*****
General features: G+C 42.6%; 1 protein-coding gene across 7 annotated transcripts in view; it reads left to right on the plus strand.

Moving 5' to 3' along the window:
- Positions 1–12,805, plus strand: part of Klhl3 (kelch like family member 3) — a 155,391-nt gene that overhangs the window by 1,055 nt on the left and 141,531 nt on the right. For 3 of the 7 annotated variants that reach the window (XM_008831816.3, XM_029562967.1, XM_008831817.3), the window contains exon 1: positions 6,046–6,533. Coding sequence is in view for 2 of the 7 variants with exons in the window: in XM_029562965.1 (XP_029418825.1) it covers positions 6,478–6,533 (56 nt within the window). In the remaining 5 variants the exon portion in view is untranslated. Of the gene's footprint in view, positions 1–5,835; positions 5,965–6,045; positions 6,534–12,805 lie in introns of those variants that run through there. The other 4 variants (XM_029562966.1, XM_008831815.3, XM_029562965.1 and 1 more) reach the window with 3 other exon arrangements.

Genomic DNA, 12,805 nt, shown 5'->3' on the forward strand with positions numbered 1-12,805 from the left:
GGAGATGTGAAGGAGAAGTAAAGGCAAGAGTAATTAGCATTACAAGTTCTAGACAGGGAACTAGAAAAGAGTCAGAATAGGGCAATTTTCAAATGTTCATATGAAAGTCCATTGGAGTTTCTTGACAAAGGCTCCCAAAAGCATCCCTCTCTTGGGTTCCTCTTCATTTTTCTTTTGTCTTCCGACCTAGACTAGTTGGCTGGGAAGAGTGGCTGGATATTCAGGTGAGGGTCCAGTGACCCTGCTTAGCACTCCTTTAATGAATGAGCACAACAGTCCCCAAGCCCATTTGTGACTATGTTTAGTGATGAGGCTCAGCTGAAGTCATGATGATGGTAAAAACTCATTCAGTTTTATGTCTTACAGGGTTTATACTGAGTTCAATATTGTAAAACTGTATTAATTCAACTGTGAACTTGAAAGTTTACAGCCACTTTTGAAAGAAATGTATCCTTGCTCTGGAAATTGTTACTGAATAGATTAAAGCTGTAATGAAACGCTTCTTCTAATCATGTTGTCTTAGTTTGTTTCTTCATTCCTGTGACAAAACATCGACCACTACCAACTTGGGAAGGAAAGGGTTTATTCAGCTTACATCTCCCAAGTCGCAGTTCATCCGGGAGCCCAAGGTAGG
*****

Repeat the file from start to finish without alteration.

General features: G+C 42.6%; 1 protein-coding gene across 7 annotated transcripts in view; it reads left to right on the plus strand.

Moving 5' to 3' along the window:
- Positions 1–12,805, plus strand: part of Klhl3 (kelch like family member 3) — a 155,391-nt gene that overhangs the window by 1,055 nt on the left and 141,531 nt on the right. For 3 of the 7 annotated variants that reach the window (XM_008831816.3, XM_029562967.1, XM_008831817.3), the window contains exon 1: positions 6,046–6,533. Coding sequence is in view for 2 of the 7 variants with exons in the window: in XM_029562965.1 (XP_029418825.1) it covers positions 6,478–6,533 (56 nt within the window). In the remaining 5 variants the exon portion in view is untranslated. Of the gene's footprint in view, positions 1–5,835; positions 5,965–6,045; positions 6,534–12,805 lie in introns of those variants that run through there. The other 4 variants (XM_029562966.1, XM_008831815.3, XM_029562965.1 and 1 more) reach the window with 3 other exon arrangements.

Genomic DNA, 12,805 nt, shown 5'->3' on the forward strand with positions numbered 1-12,805 from the left:
GGAGATGTGAAGGAGAAGTAAAGGCAAGAGTAATTAGCATTACAAGTTCTAGACAGGGAACTAGAAAAGAGTCAGAATAGGGCAATTTTCAAATGTTCATATGAAAGTCCATTGGAGTTTCTTGACAAAGGCTCCCAAAAGCATCCCTCTCTTGGGTTCCTCTTCATTTTTCTTTTGTCTTCCGACCTAGACTAGTTGGCTGGGAAGAGTGGCTGGATATTCAGGTGAGGGTCCAGTGACCCTGCTTAGCACTCCTTTAATGAATGAGCACAACAGTCCCCAAGCCCATTTGTGACTATGTTTAGTGATGAGGCTCAGCTGAAGTCATGATGATGGTAAAAACTCATTCAGTTTTATGTCTTACAGGGTTTATACTGAGTTCAATATTGTAAAACTGTATTAATTCAACTGTGAACTTGAAAGTTTACAGCCACTTTTGAAAGAAATGTATCCTTGCTCTGGAAATTGTTACTGAATAGATTAAAGCTGTAATGAAACGCTTCTTCTAATCATGTTGTCTTAGTTTGTTTCTTCATTCCTGTGACAAAACATCGACCACTACCAACTTGGGAAGGAAAGGGTTTATTCAGCTTACATCTCCCAAGTCGCAGTTCATCCGGGAGCCCAAGGTAGG